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    Remodelling colour contrast: implications for visual processing and colour representation

    Shepherd, Alex J. (1999) Remodelling colour contrast: implications for visual processing and colour representation. Vision Research 39 (7), pp. 1329-1345. ISSN 0042-6989.

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    Abstract

    Colour contrast describes the influence of one colour on the perception of colours in neighbouring areas. This study addresses two issues: (i) the accurate representation of the colour changes; (ii) the underlying visual mechanisms. Observers viewed a haploscopic display in which a standard display was presented to one eye and a matching display to the other. The matches could be represented accurately using a diagram that is a logarithmic transformation of the MacLeod–Boynton (r, b) (1979) chromaticity diagram. Since haploscopic presentation has been described as isolating retinal processes (Whittle, P., & Challands, P.D.C. (1969). The effect of background luminance on the brightness of flashes. Vision Research, 9, 1095–1110; Chichilnisky, E.J., & Wandell, B.A. (1995). Photoreceptor sensitivity changes explain color appearance shifts induced by large uniform backgrounds in dichoptic matching. Vision Research, 35, 239–254), the results are discussed in terms of receptor sensitivity changes and the ratio of receptor contrasts.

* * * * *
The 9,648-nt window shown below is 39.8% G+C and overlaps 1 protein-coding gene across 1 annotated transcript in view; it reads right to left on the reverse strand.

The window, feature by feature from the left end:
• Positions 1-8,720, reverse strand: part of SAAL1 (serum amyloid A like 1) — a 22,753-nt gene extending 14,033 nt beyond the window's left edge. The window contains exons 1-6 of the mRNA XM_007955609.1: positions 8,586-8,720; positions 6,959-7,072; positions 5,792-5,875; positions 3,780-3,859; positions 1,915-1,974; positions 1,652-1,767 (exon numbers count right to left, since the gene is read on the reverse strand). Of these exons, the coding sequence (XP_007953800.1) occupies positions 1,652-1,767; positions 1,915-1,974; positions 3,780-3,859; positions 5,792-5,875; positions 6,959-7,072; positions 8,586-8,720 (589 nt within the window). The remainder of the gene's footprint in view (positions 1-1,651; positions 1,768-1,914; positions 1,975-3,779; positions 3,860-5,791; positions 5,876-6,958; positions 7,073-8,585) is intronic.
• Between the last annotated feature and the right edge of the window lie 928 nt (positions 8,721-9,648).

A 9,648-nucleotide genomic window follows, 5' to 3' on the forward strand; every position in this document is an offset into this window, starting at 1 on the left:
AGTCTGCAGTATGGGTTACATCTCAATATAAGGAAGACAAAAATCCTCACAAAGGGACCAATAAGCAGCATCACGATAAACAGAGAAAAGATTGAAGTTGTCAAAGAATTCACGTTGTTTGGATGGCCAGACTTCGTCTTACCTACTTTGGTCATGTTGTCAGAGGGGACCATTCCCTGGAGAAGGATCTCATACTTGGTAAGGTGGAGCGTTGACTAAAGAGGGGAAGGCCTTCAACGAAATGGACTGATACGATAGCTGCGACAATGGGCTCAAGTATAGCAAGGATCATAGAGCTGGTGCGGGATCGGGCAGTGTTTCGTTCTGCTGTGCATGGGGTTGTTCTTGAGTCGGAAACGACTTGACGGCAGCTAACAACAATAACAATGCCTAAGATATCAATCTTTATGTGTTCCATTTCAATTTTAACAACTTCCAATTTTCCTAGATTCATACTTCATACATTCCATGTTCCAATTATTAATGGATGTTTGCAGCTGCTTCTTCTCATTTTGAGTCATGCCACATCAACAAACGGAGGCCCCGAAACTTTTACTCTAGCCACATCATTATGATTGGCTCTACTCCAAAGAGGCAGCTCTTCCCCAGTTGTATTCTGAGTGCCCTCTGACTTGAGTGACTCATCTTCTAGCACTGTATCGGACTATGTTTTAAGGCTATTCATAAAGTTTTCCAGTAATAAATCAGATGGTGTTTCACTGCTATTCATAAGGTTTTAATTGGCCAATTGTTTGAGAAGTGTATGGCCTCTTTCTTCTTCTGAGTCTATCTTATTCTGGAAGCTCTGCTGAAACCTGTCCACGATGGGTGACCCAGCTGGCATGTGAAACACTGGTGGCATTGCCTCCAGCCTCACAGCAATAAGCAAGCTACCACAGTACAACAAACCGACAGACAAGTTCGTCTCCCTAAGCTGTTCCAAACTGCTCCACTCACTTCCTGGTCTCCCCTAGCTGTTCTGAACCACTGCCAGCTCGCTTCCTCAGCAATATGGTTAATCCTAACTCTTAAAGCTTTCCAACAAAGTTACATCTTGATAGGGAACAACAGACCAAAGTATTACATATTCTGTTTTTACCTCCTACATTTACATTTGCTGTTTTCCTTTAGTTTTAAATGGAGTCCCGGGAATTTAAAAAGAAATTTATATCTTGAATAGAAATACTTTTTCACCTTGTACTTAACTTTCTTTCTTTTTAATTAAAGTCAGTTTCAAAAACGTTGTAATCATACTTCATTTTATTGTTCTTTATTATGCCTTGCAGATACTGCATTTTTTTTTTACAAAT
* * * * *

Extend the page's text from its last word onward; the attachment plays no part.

Metadata

    Item Type: Article
    School: School of Science > Psychological Sciences
    Depositing User: Sarah Hall
    Date Deposited: 18 Feb 2020 08:56
    Last Modified: 18 Feb 2020 09:20
    URI: https://eprints.bbk.ac.uk/id/eprint/30988

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